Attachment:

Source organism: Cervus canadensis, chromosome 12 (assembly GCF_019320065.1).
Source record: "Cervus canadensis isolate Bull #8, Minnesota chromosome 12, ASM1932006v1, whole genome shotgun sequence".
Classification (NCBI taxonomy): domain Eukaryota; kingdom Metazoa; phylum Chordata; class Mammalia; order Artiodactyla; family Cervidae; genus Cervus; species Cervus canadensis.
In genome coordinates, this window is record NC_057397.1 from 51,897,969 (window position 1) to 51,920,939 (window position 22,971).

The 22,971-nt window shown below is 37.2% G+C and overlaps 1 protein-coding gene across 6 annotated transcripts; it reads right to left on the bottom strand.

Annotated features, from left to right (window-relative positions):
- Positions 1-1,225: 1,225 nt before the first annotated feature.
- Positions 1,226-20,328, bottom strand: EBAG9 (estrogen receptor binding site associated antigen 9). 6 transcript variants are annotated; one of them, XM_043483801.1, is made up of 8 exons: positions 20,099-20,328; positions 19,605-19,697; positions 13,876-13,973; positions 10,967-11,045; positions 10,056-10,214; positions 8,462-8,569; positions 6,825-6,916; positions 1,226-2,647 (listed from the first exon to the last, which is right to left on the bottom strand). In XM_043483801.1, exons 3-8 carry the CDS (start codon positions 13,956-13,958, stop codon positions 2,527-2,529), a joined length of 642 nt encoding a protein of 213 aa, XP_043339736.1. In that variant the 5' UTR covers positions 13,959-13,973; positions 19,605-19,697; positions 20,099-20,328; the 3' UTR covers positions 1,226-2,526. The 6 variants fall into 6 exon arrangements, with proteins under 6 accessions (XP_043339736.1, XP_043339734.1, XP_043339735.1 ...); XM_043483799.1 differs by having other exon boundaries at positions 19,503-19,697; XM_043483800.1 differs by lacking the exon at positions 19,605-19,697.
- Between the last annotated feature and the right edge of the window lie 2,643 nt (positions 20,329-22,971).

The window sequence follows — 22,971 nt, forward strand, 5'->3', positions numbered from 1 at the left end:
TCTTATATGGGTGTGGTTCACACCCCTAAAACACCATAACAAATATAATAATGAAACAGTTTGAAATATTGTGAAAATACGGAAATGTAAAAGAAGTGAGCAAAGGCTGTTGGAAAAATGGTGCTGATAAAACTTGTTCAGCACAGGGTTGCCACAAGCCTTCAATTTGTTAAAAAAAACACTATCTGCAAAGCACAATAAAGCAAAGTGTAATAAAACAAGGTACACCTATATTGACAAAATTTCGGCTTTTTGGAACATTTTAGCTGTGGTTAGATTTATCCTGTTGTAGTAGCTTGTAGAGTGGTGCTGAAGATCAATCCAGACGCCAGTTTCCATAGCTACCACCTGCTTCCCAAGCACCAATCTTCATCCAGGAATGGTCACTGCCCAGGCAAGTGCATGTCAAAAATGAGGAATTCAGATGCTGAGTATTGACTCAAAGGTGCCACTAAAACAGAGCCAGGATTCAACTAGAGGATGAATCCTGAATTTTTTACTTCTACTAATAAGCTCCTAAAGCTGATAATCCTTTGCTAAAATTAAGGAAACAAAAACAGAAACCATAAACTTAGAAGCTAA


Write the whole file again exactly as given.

Source organism: Cervus canadensis, chromosome 12 (assembly GCF_019320065.1).
Source record: "Cervus canadensis isolate Bull #8, Minnesota chromosome 12, ASM1932006v1, whole genome shotgun sequence".
Classification (NCBI taxonomy): domain Eukaryota; kingdom Metazoa; phylum Chordata; class Mammalia; order Artiodactyla; family Cervidae; genus Cervus; species Cervus canadensis.
In genome coordinates, this window is record NC_057397.1 from 51,897,969 (window position 1) to 51,920,939 (window position 22,971).

The 22,971-nt window shown below is 37.2% G+C and overlaps 1 protein-coding gene across 6 annotated transcripts; it reads right to left on the bottom strand.

Annotated features, from left to right (window-relative positions):
- Positions 1-1,225: 1,225 nt before the first annotated feature.
- Positions 1,226-20,328, bottom strand: EBAG9 (estrogen receptor binding site associated antigen 9). 6 transcript variants are annotated; one of them, XM_043483801.1, is made up of 8 exons: positions 20,099-20,328; positions 19,605-19,697; positions 13,876-13,973; positions 10,967-11,045; positions 10,056-10,214; positions 8,462-8,569; positions 6,825-6,916; positions 1,226-2,647 (listed from the first exon to the last, which is right to left on the bottom strand). In XM_043483801.1, exons 3-8 carry the CDS (start codon positions 13,956-13,958, stop codon positions 2,527-2,529), a joined length of 642 nt encoding a protein of 213 aa, XP_043339736.1. In that variant the 5' UTR covers positions 13,959-13,973; positions 19,605-19,697; positions 20,099-20,328; the 3' UTR covers positions 1,226-2,526. The 6 variants fall into 6 exon arrangements, with proteins under 6 accessions (XP_043339736.1, XP_043339734.1, XP_043339735.1 ...); XM_043483799.1 differs by having other exon boundaries at positions 19,503-19,697; XM_043483800.1 differs by lacking the exon at positions 19,605-19,697.
- Between the last annotated feature and the right edge of the window lie 2,643 nt (positions 20,329-22,971).

The window sequence follows — 22,971 nt, forward strand, 5'->3', positions numbered from 1 at the left end:
TCTTATATGGGTGTGGTTCACACCCCTAAAACACCATAACAAATATAATAATGAAACAGTTTGAAATATTGTGAAAATACGGAAATGTAAAAGAAGTGAGCAAAGGCTGTTGGAAAAATGGTGCTGATAAAACTTGTTCAGCACAGGGTTGCCACAAGCCTTCAATTTGTTAAAAAAAACACTATCTGCAAAGCACAATAAAGCAAAGTGTAATAAAACAAGGTACACCTATATTGACAAAATTTCGGCTTTTTGGAACATTTTAGCTGTGGTTAGATTTATCCTGTTGTAGTAGCTTGTAGAGTGGTGCTGAAGATCAATCCAGACGCCAGTTTCCATAGCTACCACCTGCTTCCCAAGCACCAATCTTCATCCAGGAATGGTCACTGCCCAGGCAAGTGCATGTCAAAAATGAGGAATTCAGATGCTGAGTATTGACTCAAAGGTGCCACTAAAACAGAGCCAGGATTCAACTAGAGGATGAATCCTGAATTTTTTACTTCTACTAATAAGCTCCTAAAGCTGATAATCCTTTGCTAAAATTAAGGAAACAAAAACAGAAACCATAAACTTAGAAGCTAA